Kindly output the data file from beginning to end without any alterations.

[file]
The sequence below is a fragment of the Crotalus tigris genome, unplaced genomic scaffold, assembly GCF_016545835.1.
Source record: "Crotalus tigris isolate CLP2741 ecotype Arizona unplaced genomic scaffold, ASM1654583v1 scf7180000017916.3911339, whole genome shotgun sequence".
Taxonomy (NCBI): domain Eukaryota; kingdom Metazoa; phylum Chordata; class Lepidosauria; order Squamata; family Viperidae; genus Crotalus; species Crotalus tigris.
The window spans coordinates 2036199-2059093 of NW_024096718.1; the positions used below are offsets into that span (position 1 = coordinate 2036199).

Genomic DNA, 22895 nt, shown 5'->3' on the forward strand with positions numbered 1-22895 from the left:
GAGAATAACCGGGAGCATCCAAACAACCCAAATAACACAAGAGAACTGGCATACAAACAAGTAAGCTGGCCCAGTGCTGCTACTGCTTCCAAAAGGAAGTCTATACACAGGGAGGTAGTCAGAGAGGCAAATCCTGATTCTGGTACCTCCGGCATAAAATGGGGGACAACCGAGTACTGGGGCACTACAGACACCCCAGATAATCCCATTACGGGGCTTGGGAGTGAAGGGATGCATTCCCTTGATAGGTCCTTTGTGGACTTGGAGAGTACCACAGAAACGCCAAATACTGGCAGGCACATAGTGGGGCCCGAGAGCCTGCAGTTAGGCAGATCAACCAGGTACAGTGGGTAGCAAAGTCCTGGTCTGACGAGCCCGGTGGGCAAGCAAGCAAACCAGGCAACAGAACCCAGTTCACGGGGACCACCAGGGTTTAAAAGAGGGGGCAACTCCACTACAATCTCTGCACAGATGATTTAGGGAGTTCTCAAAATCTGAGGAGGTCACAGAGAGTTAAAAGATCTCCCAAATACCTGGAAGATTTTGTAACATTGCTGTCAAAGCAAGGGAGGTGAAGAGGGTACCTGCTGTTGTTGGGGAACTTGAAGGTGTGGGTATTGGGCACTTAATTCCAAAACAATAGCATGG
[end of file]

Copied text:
The sequence below is a fragment of the Crotalus tigris genome, unplaced genomic scaffold, assembly GCF_016545835.1.
Source record: "Crotalus tigris isolate CLP2741 ecotype Arizona unplaced genomic scaffold, ASM1654583v1 scf7180000017916.3911339, whole genome shotgun sequence".
Taxonomy (NCBI): domain Eukaryota; kingdom Metazoa; phylum Chordata; class Lepidosauria; order Squamata; family Viperidae; genus Crotalus; species Crotalus tigris.
The window spans coordinates 2036199-2059093 of NW_024096718.1; the positions used below are offsets into that span (position 1 = coordinate 2036199).

Genomic DNA, 22895 nt, shown 5'->3' on the forward strand with positions numbered 1-22895 from the left:
GAGAATAACCGGGAGCATCCAAACAACCCAAATAACACAAGAGAACTGGCATACAAACAAGTAAGCTGGCCCAGTGCTGCTACTGCTTCCAAAAGGAAGTCTATACACAGGGAGGTAGTCAGAGAGGCAAATCCTGATTCTGGTACCTCCGGCATAAAATGGGGGACAACCGAGTACTGGGGCACTACAGACACCCCAGATAATCCCATTACGGGGCTTGGGAGTGAAGGGATGCATTCCCTTGATAGGTCCTTTGTGGACTTGGAGAGTACCACAGAAACGCCAAATACTGGCAGGCACATAGTGGGGCCCGAGAGCCTGCAGTTAGGCAGATCAACCAGGTACAGTGGGTAGCAAAGTCCTGGTCTGACGAGCCCGGTGGGCAAGCAAGCAAACCAGGCAACAGAACCCAGTTCACGGGGACCACCAGGGTTTAAAAGAGGGGGCAACTCCACTACAATCTCTGCACAGATGATTTAGGGAGTTCTCAAAATCTGAGGAGGTCACAGAGAGTTAAAAGATCTCCCAAATACCTGGAAGATTTTGTAACATTGCTGTCAAAGCAAGGGAGGTGAAGAGGGTACCTGCTGTTGTTGGGGAACTTGAAGGTGTGGGTATTGGGCACTTAATTCCAAAACAATAGCATGG